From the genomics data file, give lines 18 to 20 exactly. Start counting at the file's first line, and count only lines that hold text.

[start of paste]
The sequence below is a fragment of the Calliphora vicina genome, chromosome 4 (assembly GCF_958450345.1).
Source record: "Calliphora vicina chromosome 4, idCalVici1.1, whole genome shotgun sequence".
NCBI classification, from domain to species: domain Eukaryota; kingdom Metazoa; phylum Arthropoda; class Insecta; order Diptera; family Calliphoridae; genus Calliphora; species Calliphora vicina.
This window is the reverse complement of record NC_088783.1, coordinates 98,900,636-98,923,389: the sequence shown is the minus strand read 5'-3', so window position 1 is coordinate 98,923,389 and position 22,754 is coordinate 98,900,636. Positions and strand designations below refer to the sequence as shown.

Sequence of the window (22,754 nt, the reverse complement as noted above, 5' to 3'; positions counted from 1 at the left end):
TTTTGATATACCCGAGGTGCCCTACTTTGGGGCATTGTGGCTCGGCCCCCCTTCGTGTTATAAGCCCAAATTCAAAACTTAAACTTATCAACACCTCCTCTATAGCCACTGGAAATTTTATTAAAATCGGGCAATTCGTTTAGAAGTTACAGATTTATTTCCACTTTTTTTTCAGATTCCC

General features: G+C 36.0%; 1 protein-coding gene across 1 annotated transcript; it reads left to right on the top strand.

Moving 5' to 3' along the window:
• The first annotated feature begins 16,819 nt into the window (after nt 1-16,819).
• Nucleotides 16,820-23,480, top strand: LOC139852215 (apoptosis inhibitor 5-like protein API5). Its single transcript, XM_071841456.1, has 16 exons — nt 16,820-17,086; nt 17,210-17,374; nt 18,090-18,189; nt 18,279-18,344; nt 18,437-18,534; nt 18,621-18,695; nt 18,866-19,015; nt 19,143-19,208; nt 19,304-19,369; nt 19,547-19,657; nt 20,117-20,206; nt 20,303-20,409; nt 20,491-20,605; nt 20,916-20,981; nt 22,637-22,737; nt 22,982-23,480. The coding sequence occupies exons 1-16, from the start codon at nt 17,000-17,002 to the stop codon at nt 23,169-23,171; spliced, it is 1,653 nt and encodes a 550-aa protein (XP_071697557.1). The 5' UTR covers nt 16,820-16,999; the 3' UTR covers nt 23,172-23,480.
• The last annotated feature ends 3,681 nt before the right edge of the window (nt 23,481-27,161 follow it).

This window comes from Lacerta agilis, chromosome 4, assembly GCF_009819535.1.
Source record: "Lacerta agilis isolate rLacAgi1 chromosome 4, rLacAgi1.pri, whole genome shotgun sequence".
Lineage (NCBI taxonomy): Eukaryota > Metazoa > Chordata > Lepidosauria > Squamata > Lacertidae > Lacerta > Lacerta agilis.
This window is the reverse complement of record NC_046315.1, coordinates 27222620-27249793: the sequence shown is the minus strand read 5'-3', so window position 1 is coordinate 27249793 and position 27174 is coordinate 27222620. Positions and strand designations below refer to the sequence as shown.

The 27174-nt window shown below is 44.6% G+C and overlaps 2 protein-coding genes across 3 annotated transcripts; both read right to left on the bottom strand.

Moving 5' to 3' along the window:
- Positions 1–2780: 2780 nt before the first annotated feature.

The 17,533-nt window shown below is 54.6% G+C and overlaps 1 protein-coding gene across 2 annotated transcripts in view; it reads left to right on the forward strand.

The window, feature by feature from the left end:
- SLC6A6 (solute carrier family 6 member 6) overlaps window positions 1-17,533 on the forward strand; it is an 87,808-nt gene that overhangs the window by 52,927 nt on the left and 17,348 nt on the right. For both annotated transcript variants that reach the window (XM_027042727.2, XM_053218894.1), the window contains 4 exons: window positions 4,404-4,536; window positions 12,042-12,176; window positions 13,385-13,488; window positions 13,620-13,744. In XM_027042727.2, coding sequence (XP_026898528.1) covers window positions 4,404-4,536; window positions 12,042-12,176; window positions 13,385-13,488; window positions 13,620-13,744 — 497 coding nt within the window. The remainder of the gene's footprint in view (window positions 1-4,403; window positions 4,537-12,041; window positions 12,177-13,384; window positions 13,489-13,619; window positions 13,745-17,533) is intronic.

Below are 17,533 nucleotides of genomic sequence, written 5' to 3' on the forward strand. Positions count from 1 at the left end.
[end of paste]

- Positions 1–2780: 2780 nt before the first annotated feature.

The 17,533-nt window shown below is 54.6% G+C and overlaps 1 protein-coding gene across 2 annotated transcripts in view; it reads left to right on the forward strand.

The window, feature by feature from the left end: